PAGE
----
A bunch of Beavers, one in, all in.


Unfortunately or fortunately, depending on your point of view, the Orderly Officer appeared in the Airman's Mess for his regular check of the Airman's meals.  Now this was no ordinary Orderly Officer - he was a gung-ho, newly graduated from the Army OTS at Portsea, RAAF Ground Defence Officer called Flg/Off Allen or Wusty Wifle Allen as some called him (he couldn't pronounce his 'r's) - and he hated apprentices.  He especially had it in for the SNCO apprentices, and SGT/App Mick Churchin in particular.  Flg/Off Allen confronted the last few Beavers who were walking to the tables with their meals, and singled out the appy NCOs, Churchin, Wilson, West and Murphy.  He berated them for their appearance and pulled out his note book to take names. 


When he started to write down the details and stated that you will all be on a charge, which was overheard by some Beavers sitting nearby, all hell broke loose.  Allen’s back was to the tables and the apprentice NCOs were facing the tables.  As he started to take down the details an almighty roar erupted as the air was full of bread rolls and pieces of fruit and any other items of food close at hand sailing through the air.all heading towards Allen: an apple knocked his hat off.  Then quite a few appies rose from their tables and surrounded the OO to confront him, wanting all our names to be taken.  The OO realised he was outmatched and he was shaking like a leaf when he wrote down the four names.  I think this is when he ‘shite’ himself and thought he was about to be lynched which I’m sure would have happened if someone had suggested it.  He, and the four NCO apprentices, got out of the Mess: the appies were subsequently charged.


The four SNCO apprentices were not allowed to change out of their uniforms, and had to parade before the CO Base Squadron after lunch.  They were seriously dressed down by COBS and advised that they would all be charged with destruction of public property i.e. their drab uniforms.  They were charged, the charges being heard the following week by the respective Electrical and Mechanical Squadron subordinate commanders.  However, by then sanity had returned, and when the Electrical Trades Squadron subordinate commander heard that SGT/App Rob Wilson wasn't even in the group but had somehow got his name on Allen's list, the charges were torn up.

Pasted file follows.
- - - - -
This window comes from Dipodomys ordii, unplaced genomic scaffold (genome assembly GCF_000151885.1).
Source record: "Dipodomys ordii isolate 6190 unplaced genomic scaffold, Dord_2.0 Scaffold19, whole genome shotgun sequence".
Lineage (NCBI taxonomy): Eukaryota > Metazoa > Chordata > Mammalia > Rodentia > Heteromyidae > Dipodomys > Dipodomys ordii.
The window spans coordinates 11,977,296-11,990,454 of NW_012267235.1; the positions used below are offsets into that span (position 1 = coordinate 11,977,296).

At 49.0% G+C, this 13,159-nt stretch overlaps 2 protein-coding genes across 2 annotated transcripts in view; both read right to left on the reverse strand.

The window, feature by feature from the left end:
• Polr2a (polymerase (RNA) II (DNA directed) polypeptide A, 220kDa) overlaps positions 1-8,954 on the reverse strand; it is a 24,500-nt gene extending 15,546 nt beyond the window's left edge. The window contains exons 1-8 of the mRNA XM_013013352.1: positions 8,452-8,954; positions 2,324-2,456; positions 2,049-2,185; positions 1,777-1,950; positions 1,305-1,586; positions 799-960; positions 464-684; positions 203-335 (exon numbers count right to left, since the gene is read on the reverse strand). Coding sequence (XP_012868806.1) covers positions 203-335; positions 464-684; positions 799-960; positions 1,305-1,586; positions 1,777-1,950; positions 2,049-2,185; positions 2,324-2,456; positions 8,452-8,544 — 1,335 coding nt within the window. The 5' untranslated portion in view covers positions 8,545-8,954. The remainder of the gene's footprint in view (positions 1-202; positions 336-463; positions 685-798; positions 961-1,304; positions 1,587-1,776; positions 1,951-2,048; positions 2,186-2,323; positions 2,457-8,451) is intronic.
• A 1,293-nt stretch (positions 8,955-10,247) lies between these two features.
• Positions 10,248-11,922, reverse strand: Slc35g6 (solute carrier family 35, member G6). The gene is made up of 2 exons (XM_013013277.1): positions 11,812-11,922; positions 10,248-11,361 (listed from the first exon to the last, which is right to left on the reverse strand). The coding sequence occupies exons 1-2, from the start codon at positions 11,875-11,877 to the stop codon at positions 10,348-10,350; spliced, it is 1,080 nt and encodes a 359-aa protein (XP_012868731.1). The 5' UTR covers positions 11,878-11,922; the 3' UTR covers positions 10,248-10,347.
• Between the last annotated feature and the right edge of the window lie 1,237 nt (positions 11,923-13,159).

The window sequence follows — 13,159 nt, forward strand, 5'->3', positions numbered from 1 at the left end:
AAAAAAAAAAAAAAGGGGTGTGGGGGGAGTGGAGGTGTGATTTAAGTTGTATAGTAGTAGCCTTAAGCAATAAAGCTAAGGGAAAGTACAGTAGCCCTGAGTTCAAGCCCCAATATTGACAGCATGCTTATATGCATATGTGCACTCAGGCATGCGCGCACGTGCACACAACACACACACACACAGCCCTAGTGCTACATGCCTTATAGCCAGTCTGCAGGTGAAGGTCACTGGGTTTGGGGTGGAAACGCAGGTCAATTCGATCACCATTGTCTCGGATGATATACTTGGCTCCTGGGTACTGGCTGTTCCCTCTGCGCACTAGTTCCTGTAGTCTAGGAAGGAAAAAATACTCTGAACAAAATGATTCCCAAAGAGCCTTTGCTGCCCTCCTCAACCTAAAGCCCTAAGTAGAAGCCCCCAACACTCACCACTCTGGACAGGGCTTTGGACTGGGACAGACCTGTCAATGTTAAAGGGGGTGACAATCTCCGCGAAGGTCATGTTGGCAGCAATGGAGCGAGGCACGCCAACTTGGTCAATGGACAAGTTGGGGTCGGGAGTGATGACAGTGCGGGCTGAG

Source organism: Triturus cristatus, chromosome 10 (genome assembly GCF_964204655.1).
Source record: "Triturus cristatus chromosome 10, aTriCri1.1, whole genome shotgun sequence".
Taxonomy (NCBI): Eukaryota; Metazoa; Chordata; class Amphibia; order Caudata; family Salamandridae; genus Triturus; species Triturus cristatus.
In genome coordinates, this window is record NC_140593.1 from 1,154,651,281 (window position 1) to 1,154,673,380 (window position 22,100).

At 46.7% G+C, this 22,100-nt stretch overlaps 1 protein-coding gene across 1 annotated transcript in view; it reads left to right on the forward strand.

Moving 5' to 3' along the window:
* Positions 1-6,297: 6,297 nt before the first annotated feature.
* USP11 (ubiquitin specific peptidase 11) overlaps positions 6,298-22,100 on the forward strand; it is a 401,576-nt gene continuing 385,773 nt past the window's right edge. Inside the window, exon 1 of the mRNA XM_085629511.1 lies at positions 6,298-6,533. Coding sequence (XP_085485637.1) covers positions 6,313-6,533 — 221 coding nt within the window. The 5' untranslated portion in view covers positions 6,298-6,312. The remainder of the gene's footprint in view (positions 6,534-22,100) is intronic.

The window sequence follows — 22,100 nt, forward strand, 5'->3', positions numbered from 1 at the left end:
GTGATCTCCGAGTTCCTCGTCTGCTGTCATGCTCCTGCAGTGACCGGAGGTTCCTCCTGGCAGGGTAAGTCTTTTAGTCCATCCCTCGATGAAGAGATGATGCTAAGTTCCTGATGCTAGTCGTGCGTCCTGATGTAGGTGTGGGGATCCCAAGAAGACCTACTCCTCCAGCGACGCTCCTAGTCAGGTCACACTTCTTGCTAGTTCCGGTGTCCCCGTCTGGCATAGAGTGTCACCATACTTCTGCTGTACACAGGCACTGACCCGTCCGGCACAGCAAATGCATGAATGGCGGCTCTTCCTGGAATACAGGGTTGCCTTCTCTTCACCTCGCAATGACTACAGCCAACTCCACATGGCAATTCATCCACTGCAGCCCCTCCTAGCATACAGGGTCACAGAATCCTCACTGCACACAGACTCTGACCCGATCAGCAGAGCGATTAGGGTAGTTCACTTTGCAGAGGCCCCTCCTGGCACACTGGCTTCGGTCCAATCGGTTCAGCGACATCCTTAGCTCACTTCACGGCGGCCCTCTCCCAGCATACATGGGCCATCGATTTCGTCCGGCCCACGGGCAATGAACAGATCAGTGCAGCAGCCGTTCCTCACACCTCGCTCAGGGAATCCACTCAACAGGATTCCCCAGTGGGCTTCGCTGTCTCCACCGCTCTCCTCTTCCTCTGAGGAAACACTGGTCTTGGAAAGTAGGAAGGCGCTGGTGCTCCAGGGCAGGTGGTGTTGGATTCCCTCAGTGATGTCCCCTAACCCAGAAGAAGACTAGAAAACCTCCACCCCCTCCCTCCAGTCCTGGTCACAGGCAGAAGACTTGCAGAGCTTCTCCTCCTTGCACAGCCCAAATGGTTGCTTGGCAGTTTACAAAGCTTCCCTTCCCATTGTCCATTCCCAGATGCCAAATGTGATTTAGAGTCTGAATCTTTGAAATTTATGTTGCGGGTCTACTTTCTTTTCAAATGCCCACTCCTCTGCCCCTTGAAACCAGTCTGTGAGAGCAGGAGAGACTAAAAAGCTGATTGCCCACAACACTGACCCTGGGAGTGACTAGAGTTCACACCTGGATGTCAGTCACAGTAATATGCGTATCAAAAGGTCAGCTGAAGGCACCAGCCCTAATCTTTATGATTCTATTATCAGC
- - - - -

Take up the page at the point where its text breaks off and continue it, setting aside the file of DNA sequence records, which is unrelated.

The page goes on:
Don Worner taking a cooling-off dip.


The Mechanical Trades Squadron SNCO appies had their charges referred up the line by the MTS subordinate commander to the OC.  Mick Churchin ever the bush lawyer had a plan. Before they faced their judgment day with the OC, he went back through Routine Orders and found that FLGOFF Allen had swapped with another Officer for OO duties on that day.  When they eventually fronted GPCPT Fay, Mick in mitigation stated that Allen had a well known vendetta against appies and should have turned a blind eye to what was a long standing graduation year bivouac tradition.  The OC asked Mick to explain further and he tabled the Routine Order.  When asked to explain about this Allen was caught off guard and mumbled some lame explanation.  The OC saw right through him and dismissed the charges - but not before giving the appies a right royal boot up the arse.


The OC however realized that things had got out of hand during the bivouac week, what with the flour and toilet roll bombing sorties, the RTU kidnapping, the CPL Boxer incident, and now the confrontation with the OO, he ordered the whole Beavers Intake to assemble in the Picture Theatre where presumably he would read the riot act etc.  Everyone was assembled and waiting for something to happen.  Then a Beaver grabbed the initiative:  FSGT/App West got to his feet and introduced himself to the OC and the assembled mob and very eloquently proceeded to tell him what actually happened.  It broke the ice.  A solid dressing down followed but no one did CB or lost rank.  No one ever found out what happened to Allen, but his career ended that day.


Where are you now Allen – you wanka….


Lunch over, the trucks unloaded, and everything stowed away, it was back to the blocks for the first real shower in a week - and to relive those wonderful memories of a bivouac which would go down in history.  However, it was not over yet.


Remember, this was the 22nd November 1963 in Australia, but on the 22nd November 1963 in Dallas Texas USA a different and more pertinent event was occurring.  When we awoke the next morning on Saturday 23rd November 1963, the first item on the news was of course the assassination of President J F Kennedy.  There were little gatherings of Beavers everywhere.  Discussions covered all sorts of possibilities from whether we would now graduate or whether we would, with our newly found military skills honed to perfection on our recent bivouac, be shunted off to a War somewhere or other - some were hoping for the latter!!


All in all, the week was very enjoyable one, and our thanks go to Flt/Lt Wiles and his instructors for the enthusiasm and energy they showed.  It was this that made the bivouac such a success.  Interestingly, this site is now the location of the Murraguldrie Veterans Retreat, run by the Vietnam Veterans' Association of Australia.








Does the little mermaid wear an algebra?

Sorry Rupe!